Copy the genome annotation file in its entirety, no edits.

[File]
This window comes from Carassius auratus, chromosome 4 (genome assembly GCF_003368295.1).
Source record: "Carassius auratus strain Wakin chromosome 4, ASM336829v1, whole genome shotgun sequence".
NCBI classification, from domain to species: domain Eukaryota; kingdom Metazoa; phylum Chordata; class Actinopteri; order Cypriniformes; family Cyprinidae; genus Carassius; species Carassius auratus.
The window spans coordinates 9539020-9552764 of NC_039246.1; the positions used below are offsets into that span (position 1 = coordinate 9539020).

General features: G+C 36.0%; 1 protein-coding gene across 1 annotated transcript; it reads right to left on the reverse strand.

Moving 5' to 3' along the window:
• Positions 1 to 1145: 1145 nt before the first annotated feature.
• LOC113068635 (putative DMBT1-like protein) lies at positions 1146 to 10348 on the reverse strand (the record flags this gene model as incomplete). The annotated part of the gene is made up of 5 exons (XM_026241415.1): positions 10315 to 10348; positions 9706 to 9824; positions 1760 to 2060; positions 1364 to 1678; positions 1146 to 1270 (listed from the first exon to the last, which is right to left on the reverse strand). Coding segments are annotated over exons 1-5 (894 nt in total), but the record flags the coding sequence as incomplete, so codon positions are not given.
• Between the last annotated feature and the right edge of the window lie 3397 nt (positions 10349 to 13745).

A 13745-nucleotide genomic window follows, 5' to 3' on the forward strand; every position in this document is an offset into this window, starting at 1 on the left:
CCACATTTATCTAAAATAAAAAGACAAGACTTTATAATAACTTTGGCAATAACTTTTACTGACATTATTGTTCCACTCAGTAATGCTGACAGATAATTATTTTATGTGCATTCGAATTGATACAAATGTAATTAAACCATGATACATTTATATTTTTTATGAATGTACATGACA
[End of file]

This window comes from Carassius auratus, chromosome 4 (genome assembly GCF_003368295.1).
Source record: "Carassius auratus strain Wakin chromosome 4, ASM336829v1, whole genome shotgun sequence".
NCBI classification, from domain to species: domain Eukaryota; kingdom Metazoa; phylum Chordata; class Actinopteri; order Cypriniformes; family Cyprinidae; genus Carassius; species Carassius auratus.
The window spans coordinates 9539020-9552764 of NC_039246.1; the positions used below are offsets into that span (position 1 = coordinate 9539020).

General features: G+C 36.0%; 1 protein-coding gene across 1 annotated transcript; it reads right to left on the reverse strand.

Moving 5' to 3' along the window:
• Positions 1 to 1145: 1145 nt before the first annotated feature.
• LOC113068635 (putative DMBT1-like protein) lies at positions 1146 to 10348 on the reverse strand (the record flags this gene model as incomplete). The annotated part of the gene is made up of 5 exons (XM_026241415.1): positions 10315 to 10348; positions 9706 to 9824; positions 1760 to 2060; positions 1364 to 1678; positions 1146 to 1270 (listed from the first exon to the last, which is right to left on the reverse strand). Coding segments are annotated over exons 1-5 (894 nt in total), but the record flags the coding sequence as incomplete, so codon positions are not given.
• Between the last annotated feature and the right edge of the window lie 3397 nt (positions 10349 to 13745).

A 13745-nucleotide genomic window follows, 5' to 3' on the forward strand; every position in this document is an offset into this window, starting at 1 on the left:
CCACATTTATCTAAAATAAAAAGACAAGACTTTATAATAACTTTGGCAATAACTTTTACTGACATTATTGTTCCACTCAGTAATGCTGACAGATAATTATTTTATGTGCATTCGAATTGATACAAATGTAATTAAACCATGATACATTTATATTTTTTATGAATGTACATGACA